Accomplished though she was, it wasn’t his wife Eleanor.
Frances Perkins was the first woman ever to hold a Cabinet position in a U.S. President’s administration. The biography The Woman Behind the New Deal: The Life and Legacy of Frances Perkins by Kirstin Downey was published back in 20010, but it’s gotten some new attention because of New Deal comparisons to the Biden Administration’s ambitious infrastructure bill, as well as the recently passed Covid-relief legislation.
FDR took office in the throes of the Great Depression. About one-third of American workers were unemployed, hundreds of thousands were homeless, wages were falling, and social safety nets were few. Into this maelstrom walked the new Secretary of Labor, Frances Perkins, 52. She’d already earned a name for herself working for two New York governors, Al Smith and FDR, on the all-important Industrial Commission, which dealt with labor issues. Roosevelt made her head of the whole department. When then-President Hoover told the country the Depression was almost over (when it had just begun), an outraged Frances told the press he was misleading the public and explained the facts. Hoover lost to Roosevelt in the next election.
After reading this book, it’s hard to believe Frances Perkins isn’t a household name. We remember Louisa May Alcott for her novel Little Women; Amelia Earhart for her solo flight across the Atlantic; Susan B. Anthony for championing a woman’s right to vote; Rosa Parks for refusing to give up her seat on the bus; Sandra Day O’Connor for being the first female Supreme Court Justice; and others. How many of us remember Frances Perkins?
Thanks to the New Deal, millions of Americans went back to work because of programs like the Works Progress Administration and the Tennessee Valley Authority. As Labor Secretary, Frances Perkins was the driving force, and she left a legacy that continues to this day: social security, unemployment insurance, establishment of a minimum wage, child labor laws, workplace hazard protections, and more. Fighting for this legislation was her condition for accepting the Cabinet position. President Roosevelt told her what she wanted had never been done before in the U.S., but he said that he’d back her.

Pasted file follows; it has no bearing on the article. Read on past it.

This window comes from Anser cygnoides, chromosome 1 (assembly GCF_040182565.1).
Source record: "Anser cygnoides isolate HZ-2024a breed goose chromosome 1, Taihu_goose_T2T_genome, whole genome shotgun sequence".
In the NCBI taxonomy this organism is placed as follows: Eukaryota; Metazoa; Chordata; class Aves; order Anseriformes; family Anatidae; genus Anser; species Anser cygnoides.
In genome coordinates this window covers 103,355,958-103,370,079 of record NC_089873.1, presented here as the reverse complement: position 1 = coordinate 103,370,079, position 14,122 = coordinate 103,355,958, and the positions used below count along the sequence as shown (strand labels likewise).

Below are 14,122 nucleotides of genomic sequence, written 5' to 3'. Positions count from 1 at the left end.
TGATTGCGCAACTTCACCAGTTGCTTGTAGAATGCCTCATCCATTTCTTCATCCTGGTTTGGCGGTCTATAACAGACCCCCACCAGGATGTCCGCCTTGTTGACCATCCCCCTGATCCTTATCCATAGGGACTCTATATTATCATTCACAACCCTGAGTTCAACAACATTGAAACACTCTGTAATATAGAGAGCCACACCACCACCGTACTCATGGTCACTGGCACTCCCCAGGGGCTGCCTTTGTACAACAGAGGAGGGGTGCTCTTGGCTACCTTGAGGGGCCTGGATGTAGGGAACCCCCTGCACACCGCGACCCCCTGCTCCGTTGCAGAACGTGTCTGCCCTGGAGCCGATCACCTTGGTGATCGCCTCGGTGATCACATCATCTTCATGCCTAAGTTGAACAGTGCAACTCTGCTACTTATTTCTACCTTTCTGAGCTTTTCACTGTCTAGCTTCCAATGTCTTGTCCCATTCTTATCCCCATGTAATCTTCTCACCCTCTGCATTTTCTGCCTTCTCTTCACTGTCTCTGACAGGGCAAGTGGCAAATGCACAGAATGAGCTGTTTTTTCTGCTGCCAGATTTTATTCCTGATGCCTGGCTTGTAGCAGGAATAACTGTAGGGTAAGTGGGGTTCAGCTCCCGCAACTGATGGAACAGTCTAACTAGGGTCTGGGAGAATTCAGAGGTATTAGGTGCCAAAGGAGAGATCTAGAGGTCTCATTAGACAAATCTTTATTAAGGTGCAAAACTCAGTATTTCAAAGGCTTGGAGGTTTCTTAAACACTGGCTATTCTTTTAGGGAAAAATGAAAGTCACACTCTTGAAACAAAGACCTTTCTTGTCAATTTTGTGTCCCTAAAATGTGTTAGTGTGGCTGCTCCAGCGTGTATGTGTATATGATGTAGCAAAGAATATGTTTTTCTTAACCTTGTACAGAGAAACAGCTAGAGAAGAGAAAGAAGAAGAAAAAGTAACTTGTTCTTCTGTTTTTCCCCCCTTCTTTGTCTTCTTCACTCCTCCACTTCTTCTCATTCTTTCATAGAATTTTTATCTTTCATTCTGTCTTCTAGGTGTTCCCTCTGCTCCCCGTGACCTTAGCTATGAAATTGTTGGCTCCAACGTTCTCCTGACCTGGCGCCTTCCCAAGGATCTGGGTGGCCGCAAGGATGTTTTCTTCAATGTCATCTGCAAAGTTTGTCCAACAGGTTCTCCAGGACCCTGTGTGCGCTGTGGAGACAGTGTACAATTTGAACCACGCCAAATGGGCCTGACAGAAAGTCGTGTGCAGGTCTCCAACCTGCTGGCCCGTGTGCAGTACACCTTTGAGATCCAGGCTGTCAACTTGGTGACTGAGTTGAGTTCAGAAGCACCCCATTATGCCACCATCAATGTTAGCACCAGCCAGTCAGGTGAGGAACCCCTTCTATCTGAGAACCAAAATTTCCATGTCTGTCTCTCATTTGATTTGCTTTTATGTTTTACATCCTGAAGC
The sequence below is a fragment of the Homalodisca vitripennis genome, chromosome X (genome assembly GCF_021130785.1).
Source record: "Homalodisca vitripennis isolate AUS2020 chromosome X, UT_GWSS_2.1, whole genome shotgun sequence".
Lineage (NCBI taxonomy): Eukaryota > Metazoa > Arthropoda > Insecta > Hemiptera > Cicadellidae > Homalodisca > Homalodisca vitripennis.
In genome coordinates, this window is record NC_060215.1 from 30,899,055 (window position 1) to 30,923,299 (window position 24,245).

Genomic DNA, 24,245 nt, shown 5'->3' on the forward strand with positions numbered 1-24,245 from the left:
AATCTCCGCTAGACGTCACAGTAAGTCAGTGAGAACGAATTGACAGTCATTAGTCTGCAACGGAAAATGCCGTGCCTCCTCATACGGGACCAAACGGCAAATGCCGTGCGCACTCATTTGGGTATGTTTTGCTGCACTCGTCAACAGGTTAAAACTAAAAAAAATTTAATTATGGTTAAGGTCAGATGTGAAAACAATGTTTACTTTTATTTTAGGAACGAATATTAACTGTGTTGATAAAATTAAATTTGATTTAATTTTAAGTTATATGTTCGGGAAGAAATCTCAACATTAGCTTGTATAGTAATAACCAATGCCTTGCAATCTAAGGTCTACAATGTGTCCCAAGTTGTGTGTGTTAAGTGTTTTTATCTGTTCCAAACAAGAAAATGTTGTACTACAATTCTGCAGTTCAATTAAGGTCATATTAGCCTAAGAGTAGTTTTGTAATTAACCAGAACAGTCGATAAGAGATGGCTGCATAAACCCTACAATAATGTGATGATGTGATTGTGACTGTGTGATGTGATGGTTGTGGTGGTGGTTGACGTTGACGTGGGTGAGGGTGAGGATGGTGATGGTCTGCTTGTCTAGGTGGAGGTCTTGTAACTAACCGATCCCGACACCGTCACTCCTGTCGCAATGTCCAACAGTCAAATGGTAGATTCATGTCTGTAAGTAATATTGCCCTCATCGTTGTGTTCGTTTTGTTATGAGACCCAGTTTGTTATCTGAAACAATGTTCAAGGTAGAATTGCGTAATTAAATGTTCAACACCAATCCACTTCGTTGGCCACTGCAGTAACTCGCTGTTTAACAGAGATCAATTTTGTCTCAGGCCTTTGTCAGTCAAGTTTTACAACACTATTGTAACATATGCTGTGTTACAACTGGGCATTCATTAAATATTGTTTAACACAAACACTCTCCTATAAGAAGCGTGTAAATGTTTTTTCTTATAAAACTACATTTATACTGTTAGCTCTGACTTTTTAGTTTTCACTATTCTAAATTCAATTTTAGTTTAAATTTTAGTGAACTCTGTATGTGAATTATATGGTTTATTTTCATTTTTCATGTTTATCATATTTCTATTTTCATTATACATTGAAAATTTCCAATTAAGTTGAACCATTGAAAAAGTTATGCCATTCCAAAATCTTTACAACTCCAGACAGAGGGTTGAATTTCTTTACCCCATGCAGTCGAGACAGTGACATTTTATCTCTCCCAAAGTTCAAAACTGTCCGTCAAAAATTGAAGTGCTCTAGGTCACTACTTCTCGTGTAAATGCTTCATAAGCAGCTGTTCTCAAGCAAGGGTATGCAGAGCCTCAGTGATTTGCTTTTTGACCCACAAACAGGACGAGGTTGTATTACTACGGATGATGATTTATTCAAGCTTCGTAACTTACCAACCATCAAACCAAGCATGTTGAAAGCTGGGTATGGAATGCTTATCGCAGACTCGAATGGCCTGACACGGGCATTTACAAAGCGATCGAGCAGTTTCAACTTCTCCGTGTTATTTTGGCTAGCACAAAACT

“She was proposing a fundamental and radical restructuring of American Society, with enactment of historic social welfare and labor laws. To succeed, she would have to overcome opposition from the courts, business, labor unions, conservatives.”—from the biography The Woman Behind the New Deal by Kirstin Downey
The Making of a Trailblazer
In 1911, Frances was at the home of a wealthy friend in New York City when a fire broke out across the square. She ran outside and became a witness to the tragedy of the Triangle Shirtwaist Factory fire. Flames shooting from a 10-story building; women jumping to their deaths; workers hanging from window ledges, with firemen unable to reach them with their ladders. In total, 165 people died, a majority of them Jewish and Italian immigrant women working for poverty wages. The double tragedy was that two years earlier, 20,000 women working at Triangle and other clothing manufacturers marched in the streets, pleading with government to intervene with employers about their low wages and dangerous working conditions. Some employers made small concessions but Triangle refused.